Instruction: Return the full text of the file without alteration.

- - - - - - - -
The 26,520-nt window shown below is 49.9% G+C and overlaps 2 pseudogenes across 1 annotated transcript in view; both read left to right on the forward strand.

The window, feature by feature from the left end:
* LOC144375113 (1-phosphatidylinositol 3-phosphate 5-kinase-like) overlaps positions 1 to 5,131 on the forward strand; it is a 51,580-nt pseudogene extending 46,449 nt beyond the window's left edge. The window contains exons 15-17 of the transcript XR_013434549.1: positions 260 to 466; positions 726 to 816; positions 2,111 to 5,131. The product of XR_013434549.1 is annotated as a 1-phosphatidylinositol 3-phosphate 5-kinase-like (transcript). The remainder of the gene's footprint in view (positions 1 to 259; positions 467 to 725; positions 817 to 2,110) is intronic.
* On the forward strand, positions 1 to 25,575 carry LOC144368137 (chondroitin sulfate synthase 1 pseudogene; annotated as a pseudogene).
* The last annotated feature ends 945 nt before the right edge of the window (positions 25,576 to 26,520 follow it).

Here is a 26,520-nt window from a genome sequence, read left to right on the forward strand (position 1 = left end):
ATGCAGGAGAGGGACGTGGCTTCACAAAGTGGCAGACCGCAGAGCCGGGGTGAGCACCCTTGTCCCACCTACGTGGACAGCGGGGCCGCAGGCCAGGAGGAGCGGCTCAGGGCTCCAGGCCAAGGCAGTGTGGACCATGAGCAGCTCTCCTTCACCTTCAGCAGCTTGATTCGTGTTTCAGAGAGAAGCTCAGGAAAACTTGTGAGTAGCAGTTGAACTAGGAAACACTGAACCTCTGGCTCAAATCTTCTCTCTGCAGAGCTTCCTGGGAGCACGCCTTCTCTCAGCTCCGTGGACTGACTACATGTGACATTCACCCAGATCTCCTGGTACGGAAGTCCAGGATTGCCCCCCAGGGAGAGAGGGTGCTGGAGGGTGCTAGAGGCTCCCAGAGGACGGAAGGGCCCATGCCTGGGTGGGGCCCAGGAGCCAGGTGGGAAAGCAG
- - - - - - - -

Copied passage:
The 26,520-nt window shown below is 49.9% G+C and overlaps 2 pseudogenes across 1 annotated transcript in view; both read left to right on the forward strand.

The window, feature by feature from the left end:
* LOC144375113 (1-phosphatidylinositol 3-phosphate 5-kinase-like) overlaps positions 1 to 5,131 on the forward strand; it is a 51,580-nt pseudogene extending 46,449 nt beyond the window's left edge. The window contains exons 15-17 of the transcript XR_013434549.1: positions 260 to 466; positions 726 to 816; positions 2,111 to 5,131. The product of XR_013434549.1 is annotated as a 1-phosphatidylinositol 3-phosphate 5-kinase-like (transcript). The remainder of the gene's footprint in view (positions 1 to 259; positions 467 to 725; positions 817 to 2,110) is intronic.
* On the forward strand, positions 1 to 25,575 carry LOC144368137 (chondroitin sulfate synthase 1 pseudogene; annotated as a pseudogene).
* The last annotated feature ends 945 nt before the right edge of the window (positions 25,576 to 26,520 follow it).

Here is a 26,520-nt window from a genome sequence, read left to right on the forward strand (position 1 = left end):
ATGCAGGAGAGGGACGTGGCTTCACAAAGTGGCAGACCGCAGAGCCGGGGTGAGCACCCTTGTCCCACCTACGTGGACAGCGGGGCCGCAGGCCAGGAGGAGCGGCTCAGGGCTCCAGGCCAAGGCAGTGTGGACCATGAGCAGCTCTCCTTCACCTTCAGCAGCTTGATTCGTGTTTCAGAGAGAAGCTCAGGAAAACTTGTGAGTAGCAGTTGAACTAGGAAACACTGAACCTCTGGCTCAAATCTTCTCTCTGCAGAGCTTCCTGGGAGCACGCCTTCTCTCAGCTCCGTGGACTGACTACATGTGACATTCACCCAGATCTCCTGGTACGGAAGTCCAGGATTGCCCCCCAGGGAGAGAGGGTGCTGGAGGGTGCTAGAGGCTCCCAGAGGACGGAAGGGCCCATGCCTGGGTGGGGCCCAGGAGCCAGGTGGGAAAGCAG